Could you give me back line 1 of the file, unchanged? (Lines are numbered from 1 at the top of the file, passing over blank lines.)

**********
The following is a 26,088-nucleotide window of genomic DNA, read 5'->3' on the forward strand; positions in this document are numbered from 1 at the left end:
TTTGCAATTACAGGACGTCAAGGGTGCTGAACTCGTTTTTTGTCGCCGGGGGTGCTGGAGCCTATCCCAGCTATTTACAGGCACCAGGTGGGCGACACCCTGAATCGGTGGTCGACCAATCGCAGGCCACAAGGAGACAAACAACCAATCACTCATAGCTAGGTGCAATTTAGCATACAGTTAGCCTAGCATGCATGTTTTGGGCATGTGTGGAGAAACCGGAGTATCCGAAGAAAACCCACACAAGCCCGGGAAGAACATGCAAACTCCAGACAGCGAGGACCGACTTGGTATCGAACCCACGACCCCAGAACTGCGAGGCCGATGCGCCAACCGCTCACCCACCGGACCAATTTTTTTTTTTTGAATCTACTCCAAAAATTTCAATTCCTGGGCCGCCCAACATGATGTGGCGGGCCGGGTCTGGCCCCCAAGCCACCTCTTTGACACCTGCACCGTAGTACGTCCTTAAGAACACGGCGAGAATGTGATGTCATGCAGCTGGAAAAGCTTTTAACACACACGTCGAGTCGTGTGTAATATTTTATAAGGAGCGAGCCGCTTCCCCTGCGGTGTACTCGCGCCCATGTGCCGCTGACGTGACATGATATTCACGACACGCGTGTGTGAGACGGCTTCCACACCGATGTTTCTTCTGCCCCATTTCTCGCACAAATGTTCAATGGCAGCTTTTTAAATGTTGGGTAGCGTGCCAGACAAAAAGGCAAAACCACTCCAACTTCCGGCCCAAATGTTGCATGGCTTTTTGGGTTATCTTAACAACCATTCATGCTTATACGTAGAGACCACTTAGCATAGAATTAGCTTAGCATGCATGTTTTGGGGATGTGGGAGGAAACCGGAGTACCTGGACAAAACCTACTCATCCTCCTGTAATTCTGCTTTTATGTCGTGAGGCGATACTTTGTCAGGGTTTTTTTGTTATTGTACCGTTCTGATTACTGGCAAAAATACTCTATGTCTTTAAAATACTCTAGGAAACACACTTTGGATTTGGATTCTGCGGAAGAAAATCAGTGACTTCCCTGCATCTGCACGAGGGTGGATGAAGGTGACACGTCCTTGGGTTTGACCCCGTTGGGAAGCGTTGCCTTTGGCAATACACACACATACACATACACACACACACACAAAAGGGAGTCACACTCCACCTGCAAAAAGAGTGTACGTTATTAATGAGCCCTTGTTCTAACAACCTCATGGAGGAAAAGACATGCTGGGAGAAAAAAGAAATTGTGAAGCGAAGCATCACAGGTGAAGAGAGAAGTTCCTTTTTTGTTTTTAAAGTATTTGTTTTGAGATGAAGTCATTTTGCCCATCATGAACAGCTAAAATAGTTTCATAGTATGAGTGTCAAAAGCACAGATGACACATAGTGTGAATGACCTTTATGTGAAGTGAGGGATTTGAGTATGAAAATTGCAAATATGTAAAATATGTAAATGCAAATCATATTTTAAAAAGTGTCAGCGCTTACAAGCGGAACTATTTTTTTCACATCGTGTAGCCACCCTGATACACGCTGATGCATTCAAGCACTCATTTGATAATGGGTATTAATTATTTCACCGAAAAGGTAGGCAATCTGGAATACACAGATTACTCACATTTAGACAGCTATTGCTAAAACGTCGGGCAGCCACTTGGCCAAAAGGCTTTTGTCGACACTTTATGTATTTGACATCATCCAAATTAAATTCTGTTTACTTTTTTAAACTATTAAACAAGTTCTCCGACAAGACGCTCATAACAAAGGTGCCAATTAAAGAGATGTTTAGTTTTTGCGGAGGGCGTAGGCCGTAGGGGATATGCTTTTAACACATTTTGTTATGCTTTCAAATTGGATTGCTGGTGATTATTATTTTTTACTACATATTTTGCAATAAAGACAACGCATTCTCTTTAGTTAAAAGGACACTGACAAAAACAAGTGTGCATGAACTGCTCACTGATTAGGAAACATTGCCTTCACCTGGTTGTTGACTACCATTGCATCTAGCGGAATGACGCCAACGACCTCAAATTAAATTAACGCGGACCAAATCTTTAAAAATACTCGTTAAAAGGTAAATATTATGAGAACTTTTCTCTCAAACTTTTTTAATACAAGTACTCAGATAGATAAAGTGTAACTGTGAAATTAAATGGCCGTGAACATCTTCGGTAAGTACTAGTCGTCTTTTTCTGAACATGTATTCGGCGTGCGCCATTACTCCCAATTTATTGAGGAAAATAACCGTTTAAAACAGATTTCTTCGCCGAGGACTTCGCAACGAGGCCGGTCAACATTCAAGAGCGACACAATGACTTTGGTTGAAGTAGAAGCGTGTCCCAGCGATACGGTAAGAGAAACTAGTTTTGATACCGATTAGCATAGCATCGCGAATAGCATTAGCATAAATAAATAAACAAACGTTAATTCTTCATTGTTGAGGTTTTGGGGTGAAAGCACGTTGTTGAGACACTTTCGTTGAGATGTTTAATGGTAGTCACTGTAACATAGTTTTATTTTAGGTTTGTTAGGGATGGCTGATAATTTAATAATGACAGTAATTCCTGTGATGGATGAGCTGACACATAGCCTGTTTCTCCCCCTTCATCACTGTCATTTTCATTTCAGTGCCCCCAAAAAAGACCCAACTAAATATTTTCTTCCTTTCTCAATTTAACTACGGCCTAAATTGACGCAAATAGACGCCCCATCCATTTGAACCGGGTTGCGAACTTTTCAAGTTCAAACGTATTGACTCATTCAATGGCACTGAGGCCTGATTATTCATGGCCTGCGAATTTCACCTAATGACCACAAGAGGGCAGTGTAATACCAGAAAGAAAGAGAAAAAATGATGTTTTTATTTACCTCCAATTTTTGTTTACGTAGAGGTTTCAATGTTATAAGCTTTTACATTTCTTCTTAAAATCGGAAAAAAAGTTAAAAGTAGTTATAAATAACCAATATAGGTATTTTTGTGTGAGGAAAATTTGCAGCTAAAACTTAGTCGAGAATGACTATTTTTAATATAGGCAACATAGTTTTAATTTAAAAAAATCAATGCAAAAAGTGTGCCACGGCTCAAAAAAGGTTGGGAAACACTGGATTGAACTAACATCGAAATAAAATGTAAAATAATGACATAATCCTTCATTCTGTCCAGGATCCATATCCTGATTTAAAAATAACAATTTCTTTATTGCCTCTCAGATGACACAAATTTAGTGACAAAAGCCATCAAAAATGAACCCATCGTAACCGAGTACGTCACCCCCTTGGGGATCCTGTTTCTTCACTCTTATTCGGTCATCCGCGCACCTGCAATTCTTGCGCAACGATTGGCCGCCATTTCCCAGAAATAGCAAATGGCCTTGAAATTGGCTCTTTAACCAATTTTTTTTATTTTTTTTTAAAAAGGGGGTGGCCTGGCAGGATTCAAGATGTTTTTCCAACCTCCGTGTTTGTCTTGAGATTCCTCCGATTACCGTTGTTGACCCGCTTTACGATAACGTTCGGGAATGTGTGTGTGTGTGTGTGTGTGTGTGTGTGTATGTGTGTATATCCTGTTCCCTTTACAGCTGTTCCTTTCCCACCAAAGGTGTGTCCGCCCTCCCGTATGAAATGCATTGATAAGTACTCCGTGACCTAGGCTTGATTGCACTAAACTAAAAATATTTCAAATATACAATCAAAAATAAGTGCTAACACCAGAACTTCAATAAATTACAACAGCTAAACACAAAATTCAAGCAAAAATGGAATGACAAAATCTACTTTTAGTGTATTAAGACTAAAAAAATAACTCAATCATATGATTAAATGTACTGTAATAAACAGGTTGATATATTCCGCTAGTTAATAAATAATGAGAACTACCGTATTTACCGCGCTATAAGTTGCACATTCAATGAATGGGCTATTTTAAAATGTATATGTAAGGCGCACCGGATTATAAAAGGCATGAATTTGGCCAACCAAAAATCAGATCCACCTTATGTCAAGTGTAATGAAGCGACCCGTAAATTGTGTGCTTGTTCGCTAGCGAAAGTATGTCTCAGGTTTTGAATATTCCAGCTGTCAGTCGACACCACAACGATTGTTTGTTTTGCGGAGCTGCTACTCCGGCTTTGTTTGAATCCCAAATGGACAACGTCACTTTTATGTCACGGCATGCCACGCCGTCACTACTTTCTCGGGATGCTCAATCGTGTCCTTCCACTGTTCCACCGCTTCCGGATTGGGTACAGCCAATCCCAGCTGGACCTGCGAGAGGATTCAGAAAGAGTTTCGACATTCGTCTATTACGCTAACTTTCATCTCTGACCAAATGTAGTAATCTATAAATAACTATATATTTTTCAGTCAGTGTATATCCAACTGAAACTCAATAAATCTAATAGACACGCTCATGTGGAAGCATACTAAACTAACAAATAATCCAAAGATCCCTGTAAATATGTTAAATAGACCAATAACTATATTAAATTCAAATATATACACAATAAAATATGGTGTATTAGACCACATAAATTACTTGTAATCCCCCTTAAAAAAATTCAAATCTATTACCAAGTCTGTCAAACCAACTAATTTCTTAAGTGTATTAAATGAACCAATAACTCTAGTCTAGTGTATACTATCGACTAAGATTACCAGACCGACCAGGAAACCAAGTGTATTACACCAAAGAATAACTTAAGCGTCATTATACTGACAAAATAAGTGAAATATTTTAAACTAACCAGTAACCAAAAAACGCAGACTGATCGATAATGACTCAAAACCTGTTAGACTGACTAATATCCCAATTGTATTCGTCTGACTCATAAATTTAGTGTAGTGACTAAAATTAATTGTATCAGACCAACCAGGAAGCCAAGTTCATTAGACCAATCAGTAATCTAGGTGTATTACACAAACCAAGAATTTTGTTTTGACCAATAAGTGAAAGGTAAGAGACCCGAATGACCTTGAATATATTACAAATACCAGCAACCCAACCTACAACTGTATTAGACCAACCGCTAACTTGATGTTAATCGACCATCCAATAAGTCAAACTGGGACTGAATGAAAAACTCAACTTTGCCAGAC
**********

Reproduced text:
The following is a 26,088-nucleotide window of genomic DNA, read 5'->3' on the forward strand; positions in this document are numbered from 1 at the left end: